THE DEEPENING CONFLICT between the United States and China is rapidly reducing New Zealand’s room for diplomatic manoeuvre. The fleeting visit by America’s newly-minted Secretary of Defence, James Esper, only reinforced how tight things are getting in this part of the world. New Zealanders would be wise to draw a sharp lesson from the fact that Esper’s first trip as Defence Secretary was not to the United Kingdom or Europe – hitherto the United States most important allies – but to Australia and New Zealand. This is where the action is now.
We should also take note of the threatening language of Esper’s travelling companion, US Secretary of State, Mike Pompeo, who earlier this week told an Australian audience that the countries of the Asia-Pacific region needed to decide, and quickly, whether or not they intended to “sell their souls for a pile of soybeans, or protect their country.” When the man in charge of American diplomacy talks like this, it is hardly surprising to see stockmarkets plunging.
Pompeo and Esper are so rabid that even Scotty Morrison is running scared. When the Americans suggested that Australia, as part of the United States new “Indo-Pacific Strategy”, should consider stationing US-made long-range ballistic missiles in its Northern Territory, the Australian Prime Minister backed away from the suggestion as if it was an unexploded bomb. Which, diplomatically-speaking, is what it was!
From the perspective of Beijing, these latest eruptions of US rhetorical aggression are being interpreted as proof of its intention to impose upon the Peoples Republic the same “Policy of Containment” that the post-war Truman Administration imposed on the Soviet Union. The US military’s Indo-Pacific Strategy intends to ring China with enemies while simultaneously weakening its economy, disrupting its diplomatic relationships, and sowing discord among its huge and increasingly restive population.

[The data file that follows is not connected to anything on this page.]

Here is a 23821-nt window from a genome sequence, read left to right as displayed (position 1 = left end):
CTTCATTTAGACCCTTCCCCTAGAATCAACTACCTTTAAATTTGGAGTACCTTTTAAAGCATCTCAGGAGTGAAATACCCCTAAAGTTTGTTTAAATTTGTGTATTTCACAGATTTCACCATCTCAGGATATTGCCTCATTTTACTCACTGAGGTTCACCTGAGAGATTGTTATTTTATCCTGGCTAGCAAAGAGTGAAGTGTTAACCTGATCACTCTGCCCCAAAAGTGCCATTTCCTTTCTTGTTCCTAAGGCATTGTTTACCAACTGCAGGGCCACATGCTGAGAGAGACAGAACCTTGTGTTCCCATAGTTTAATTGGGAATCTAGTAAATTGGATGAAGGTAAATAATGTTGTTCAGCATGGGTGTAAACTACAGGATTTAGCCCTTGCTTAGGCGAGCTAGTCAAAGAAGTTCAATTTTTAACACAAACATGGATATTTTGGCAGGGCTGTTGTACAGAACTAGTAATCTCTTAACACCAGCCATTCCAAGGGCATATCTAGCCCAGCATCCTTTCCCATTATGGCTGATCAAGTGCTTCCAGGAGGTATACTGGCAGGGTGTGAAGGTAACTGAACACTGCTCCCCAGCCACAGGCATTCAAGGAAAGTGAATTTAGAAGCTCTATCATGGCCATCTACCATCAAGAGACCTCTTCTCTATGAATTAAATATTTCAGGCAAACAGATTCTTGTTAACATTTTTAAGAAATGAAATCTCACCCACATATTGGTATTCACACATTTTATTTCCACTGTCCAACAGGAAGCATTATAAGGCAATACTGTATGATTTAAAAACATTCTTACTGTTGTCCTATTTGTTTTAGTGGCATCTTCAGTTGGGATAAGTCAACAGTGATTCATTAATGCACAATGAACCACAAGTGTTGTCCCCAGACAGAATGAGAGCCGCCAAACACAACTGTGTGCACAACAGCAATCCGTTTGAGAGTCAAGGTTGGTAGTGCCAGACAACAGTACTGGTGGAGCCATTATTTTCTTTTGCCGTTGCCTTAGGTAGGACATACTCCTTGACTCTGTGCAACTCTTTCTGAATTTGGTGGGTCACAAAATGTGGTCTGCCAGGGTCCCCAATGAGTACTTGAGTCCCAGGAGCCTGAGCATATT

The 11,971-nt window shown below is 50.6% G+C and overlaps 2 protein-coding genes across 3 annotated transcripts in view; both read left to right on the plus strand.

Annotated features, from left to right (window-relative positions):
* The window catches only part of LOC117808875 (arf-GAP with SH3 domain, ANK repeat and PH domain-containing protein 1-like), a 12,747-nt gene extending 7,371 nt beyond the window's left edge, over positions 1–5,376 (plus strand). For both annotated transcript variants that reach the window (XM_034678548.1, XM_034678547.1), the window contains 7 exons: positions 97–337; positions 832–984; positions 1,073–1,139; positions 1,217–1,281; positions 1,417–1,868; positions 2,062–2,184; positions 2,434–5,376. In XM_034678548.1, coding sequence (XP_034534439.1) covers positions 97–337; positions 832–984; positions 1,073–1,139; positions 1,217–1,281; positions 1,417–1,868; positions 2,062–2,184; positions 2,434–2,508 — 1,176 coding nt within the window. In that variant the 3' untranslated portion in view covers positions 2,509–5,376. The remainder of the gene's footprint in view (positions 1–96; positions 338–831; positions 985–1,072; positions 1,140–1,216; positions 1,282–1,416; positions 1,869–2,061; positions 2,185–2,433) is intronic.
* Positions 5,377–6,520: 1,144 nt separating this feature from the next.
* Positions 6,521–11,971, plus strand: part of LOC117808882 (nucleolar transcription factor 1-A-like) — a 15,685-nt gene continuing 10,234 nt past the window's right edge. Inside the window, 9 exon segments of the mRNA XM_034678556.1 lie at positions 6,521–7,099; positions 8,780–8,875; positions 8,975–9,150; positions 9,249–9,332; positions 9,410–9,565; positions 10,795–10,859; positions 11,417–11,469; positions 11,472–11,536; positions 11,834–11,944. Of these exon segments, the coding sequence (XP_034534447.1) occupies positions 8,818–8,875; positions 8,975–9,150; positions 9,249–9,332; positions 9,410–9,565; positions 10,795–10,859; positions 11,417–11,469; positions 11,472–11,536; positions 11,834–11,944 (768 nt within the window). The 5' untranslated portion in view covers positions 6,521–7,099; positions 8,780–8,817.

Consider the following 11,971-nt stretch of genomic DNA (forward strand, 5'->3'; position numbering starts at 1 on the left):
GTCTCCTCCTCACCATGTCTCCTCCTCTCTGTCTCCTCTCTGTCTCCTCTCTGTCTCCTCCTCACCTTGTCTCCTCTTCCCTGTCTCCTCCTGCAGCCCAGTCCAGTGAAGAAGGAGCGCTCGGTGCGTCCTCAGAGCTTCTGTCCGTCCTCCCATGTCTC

While the Western media covers the Hong Kong protests sympathetically, those pledged to preserve China’s national security are watching these events unfold with growing alarm. Their strengthening ties with the Russian Federation will, almost certainly, be manifesting themselves in an ongoing dialogue about the true nature of what is unfolding on the streets of the former British colony. After all, the Russians have seen it all before.
On the streets of Belgrade, Tiblisi and Kiev, the Russians have observed the same mass protests. Spearheaded by young people demanding democracy. Pursuing objectives that shift and twist as they are constantly ratcheted upwards into radical demands that cannot be met within the existing political and/or constitutional constraints. Beginning peacefully, but intensifying into running street battles. Forcing the police to escalate the application of repressive force – often to the point of tragedy. Such were the “Colour Revolutions” that toppled the governments of Serbia, Georgia and the Ukraine. All of them, according to the spooks in Moscow, “Made in the USA”.